Liverpool Officials Fear Premier League Title Win Will Take Place Behind Closed Doors
The coronavirus outbreak could mean that no LFC fans are present to see the club finally end their 30-year wait for a league title.
It's the moment Liverpool loyalists have dreamed of: watching Jurgen Klopp and the boys go wild as they clinch the league title at either a joyous Anfield or, second best, as part of a raucous away support.
They probably don't fantasise about taking in that moment stood over a sink at home, washing their hands and singing "Happy Birthday" in their head, while the game is played behind closed doors. But - according James Pearce in The Athletic - this is the scenario LFC officials are dreading.
Liverpool's gargantuan 25-point lead over Manchester City means the league title is all but sewn up. It's now just the case of the where, when and how that's preoccupying Reds' fans.
Yet fears of the impact of the coronavirus hangs over this. Games in Serie A are being played in empty stadiums - including Sunday's title-impacting clash between Juventus and Inter - as officials try to control the spread. There's also talk of the Bundesliga finishing the 2019-20 season without live spectators.
If the Premier League follows suit, Liverpool would have the eerie honour of lifting the trophy they crave most in a vacant and near-silent stadium.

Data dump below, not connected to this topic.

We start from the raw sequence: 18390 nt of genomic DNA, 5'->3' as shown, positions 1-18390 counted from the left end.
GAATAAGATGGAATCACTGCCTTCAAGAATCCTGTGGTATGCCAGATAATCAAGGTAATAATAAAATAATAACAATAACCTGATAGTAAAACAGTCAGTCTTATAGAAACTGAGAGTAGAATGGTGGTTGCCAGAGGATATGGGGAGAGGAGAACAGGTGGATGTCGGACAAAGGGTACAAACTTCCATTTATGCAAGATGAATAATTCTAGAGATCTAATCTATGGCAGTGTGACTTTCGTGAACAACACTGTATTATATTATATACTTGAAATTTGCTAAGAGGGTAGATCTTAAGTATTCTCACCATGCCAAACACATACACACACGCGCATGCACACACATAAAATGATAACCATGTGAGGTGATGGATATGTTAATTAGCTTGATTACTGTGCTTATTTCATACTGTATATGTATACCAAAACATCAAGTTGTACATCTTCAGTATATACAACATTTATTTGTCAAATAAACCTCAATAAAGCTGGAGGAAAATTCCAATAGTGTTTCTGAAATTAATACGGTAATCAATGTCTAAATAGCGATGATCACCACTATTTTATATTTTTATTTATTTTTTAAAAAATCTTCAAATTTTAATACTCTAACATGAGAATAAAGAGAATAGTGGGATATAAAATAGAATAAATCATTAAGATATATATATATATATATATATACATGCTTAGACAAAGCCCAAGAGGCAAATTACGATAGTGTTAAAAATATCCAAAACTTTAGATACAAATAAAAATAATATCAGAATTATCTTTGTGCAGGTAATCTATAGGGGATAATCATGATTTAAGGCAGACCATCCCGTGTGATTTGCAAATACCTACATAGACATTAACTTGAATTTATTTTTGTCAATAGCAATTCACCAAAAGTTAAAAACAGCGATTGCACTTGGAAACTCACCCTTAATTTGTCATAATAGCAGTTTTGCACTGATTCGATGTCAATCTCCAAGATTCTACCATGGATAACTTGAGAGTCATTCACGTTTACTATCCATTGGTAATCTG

Officials at both the Premier League and Liverpool FC are taking this threat very seriously, with several measures being taken at Anfield to prevent a COVID-19 outbreak. This ranges from a deep clean of all areas used by the players to no mascots at Liverpool home games until further notice.
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James Milner, man of the match for the 2-1 win against Bournemouth, wasn't allowed to meet corporate guests post-match on Saturday. At least that left them with more biscuits.
Joe Blott, chair of Liverpool supporters' union Spirit of Shankly, told The Athletic: "Going to the game on Saturday, every fan I spoke to said exactly the same - winning it behind closed doors is our worst fear. It's what everyone is talking about.
"After such a long wait and after such an incredible season, that would be very sad. It's a moment in history everyone wants to be there for. We just hope it won't come to that."
Pre-match handshakes have already been halted. Now, government officials are meeting with broadcasters and the Premier League this week to discuss plans if a nationwide ban on mass gatherings is announced.
The worst-case scenario, in a purely Liverpool FC sense, is that this could also postpone the trophy parade provisionally planned for May. The event was expected to attract around a million people to the streets of the city.
Of course, all of this is subject to change depending on a serious and highly fluid situation.
But given how Klopp's side feed off the energy of their fans, it would be a cruel blow for them to miss out on joining in the party. We'll just go ahead and assume that every football fan in Manchester also feels the same way. Right?
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